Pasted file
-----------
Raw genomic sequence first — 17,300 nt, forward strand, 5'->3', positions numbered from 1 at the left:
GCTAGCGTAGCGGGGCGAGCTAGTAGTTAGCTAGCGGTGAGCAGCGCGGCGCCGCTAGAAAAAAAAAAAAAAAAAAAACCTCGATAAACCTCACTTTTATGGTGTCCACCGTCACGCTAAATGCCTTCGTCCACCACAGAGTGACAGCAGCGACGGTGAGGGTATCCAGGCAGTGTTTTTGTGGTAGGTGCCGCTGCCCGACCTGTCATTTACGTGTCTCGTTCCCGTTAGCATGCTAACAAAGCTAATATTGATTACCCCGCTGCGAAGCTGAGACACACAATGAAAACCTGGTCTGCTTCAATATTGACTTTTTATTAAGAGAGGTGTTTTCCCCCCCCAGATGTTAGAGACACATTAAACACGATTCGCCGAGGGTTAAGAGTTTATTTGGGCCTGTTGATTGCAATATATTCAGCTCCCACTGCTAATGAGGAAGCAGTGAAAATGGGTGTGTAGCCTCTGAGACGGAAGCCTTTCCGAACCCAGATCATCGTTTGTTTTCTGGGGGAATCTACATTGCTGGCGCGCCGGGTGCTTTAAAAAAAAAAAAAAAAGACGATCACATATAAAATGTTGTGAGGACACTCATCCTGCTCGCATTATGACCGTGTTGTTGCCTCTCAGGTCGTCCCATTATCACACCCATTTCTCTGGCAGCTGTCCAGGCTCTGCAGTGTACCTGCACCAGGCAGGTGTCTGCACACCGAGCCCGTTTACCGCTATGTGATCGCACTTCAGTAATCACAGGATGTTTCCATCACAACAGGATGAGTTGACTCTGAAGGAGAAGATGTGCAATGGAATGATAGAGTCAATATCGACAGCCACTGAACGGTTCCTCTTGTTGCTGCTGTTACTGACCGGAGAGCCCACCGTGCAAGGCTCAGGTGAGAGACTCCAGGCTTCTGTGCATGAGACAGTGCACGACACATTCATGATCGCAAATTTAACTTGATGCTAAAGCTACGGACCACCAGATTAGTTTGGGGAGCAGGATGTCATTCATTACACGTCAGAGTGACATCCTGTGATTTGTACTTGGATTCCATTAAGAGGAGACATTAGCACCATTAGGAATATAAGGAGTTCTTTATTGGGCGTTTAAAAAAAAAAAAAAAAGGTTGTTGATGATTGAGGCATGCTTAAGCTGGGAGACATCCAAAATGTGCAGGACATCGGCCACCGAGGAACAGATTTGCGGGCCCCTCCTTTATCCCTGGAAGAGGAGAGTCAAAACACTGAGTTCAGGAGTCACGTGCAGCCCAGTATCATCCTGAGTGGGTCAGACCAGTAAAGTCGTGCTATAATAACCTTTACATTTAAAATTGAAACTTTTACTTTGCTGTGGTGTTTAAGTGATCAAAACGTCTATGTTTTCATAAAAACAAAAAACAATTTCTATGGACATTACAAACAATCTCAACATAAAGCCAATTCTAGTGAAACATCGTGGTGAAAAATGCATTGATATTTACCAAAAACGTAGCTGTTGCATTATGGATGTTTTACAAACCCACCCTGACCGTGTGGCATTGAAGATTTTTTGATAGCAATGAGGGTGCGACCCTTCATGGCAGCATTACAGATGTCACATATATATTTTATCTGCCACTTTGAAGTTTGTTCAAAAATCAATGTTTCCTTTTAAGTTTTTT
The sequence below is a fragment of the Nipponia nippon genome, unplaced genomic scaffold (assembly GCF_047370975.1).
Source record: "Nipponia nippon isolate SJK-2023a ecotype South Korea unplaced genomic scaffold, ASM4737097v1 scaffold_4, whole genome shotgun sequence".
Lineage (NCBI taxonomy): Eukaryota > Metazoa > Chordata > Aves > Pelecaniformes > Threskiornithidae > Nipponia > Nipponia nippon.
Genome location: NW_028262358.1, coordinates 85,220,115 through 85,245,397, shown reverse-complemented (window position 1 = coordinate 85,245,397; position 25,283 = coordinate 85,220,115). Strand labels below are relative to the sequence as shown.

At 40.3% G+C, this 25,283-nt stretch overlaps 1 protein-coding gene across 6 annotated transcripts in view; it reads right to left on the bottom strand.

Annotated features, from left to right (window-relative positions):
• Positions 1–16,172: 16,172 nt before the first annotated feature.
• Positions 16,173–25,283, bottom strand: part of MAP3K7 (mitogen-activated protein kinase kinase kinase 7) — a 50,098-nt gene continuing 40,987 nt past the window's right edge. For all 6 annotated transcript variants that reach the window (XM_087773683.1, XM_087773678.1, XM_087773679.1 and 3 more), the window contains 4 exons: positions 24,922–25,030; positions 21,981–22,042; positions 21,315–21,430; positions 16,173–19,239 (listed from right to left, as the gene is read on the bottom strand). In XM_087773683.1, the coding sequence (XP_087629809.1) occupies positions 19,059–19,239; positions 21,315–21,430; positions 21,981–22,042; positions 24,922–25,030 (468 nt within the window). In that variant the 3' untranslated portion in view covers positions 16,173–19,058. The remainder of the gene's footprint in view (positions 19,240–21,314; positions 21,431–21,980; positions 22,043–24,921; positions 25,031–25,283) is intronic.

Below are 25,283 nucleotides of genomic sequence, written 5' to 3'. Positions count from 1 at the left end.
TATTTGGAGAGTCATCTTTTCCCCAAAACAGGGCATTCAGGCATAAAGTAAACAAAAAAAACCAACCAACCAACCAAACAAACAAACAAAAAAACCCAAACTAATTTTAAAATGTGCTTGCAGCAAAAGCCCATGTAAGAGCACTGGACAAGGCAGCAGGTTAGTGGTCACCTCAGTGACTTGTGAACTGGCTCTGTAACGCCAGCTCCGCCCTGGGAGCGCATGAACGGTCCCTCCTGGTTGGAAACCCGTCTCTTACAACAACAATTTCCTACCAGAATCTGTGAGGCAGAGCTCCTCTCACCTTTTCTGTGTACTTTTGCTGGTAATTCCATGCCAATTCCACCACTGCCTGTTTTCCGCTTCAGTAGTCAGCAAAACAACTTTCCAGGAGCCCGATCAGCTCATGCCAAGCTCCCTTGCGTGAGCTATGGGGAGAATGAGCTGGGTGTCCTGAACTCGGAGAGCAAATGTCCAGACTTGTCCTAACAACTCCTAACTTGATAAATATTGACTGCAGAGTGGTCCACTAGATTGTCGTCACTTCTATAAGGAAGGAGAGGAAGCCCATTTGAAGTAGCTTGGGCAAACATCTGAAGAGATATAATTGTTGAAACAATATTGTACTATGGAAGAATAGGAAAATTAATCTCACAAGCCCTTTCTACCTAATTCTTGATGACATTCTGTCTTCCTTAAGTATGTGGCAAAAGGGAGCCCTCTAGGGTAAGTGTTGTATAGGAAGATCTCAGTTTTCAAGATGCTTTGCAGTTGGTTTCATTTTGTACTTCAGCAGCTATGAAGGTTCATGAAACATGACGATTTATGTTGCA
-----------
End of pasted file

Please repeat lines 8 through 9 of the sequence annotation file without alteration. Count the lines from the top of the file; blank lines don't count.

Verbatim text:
Annotated features, from left to right (window-relative positions):
• Positions 1–16,172: 16,172 nt before the first annotated feature.